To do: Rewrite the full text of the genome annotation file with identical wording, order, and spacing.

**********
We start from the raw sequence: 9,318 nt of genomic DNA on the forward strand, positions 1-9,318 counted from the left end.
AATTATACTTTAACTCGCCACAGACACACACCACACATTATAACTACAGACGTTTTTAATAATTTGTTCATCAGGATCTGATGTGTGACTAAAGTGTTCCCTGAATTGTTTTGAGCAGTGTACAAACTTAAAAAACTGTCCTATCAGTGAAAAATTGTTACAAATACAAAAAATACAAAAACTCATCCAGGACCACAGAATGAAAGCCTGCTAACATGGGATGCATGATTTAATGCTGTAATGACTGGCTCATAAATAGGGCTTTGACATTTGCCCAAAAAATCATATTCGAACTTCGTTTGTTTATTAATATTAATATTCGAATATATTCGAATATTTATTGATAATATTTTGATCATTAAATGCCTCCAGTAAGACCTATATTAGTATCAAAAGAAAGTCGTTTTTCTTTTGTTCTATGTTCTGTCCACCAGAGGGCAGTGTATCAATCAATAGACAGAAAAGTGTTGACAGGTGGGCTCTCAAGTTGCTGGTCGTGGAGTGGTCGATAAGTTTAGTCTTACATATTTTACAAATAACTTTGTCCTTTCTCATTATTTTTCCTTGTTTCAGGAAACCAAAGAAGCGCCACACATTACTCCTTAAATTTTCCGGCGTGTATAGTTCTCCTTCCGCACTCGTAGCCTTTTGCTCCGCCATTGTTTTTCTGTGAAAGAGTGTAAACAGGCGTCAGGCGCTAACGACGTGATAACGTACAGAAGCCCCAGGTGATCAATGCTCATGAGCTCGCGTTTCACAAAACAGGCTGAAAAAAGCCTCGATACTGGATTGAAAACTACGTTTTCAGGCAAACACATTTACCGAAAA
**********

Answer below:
We start from the raw sequence: 9,318 nt of genomic DNA on the forward strand, positions 1-9,318 counted from the left end.
AATTATACTTTAACTCGCCACAGACACACACCACACATTATAACTACAGACGTTTTTAATAATTTGTTCATCAGGATCTGATGTGTGACTAAAGTGTTCCCTGAATTGTTTTGAGCAGTGTACAAACTTAAAAAACTGTCCTATCAGTGAAAAATTGTTACAAATACAAAAAATACAAAAACTCATCCAGGACCACAGAATGAAAGCCTGCTAACATGGGATGCATGATTTAATGCTGTAATGACTGGCTCATAAATAGGGCTTTGACATTTGCCCAAAAAATCATATTCGAACTTCGTTTGTTTATTAATATTAATATTCGAATATATTCGAATATTTATTGATAATATTTTGATCATTAAATGCCTCCAGTAAGACCTATATTAGTATCAAAAGAAAGTCGTTTTTCTTTTGTTCTATGTTCTGTCCACCAGAGGGCAGTGTATCAATCAATAGACAGAAAAGTGTTGACAGGTGGGCTCTCAAGTTGCTGGTCGTGGAGTGGTCGATAAGTTTAGTCTTACATATTTTACAAATAACTTTGTCCTTTCTCATTATTTTTCCTTGTTTCAGGAAACCAAAGAAGCGCCACACATTACTCCTTAAATTTTCCGGCGTGTATAGTTCTCCTTCCGCACTCGTAGCCTTTTGCTCCGCCATTGTTTTTCTGTGAAAGAGTGTAAACAGGCGTCAGGCGCTAACGACGTGATAACGTACAGAAGCCCCAGGTGATCAATGCTCATGAGCTCGCGTTTCACAAAACAGGCTGAAAAAAGCCTCGATACTGGATTGAAAACTACGTTTTCAGGCAAACACATTTACCGAAAA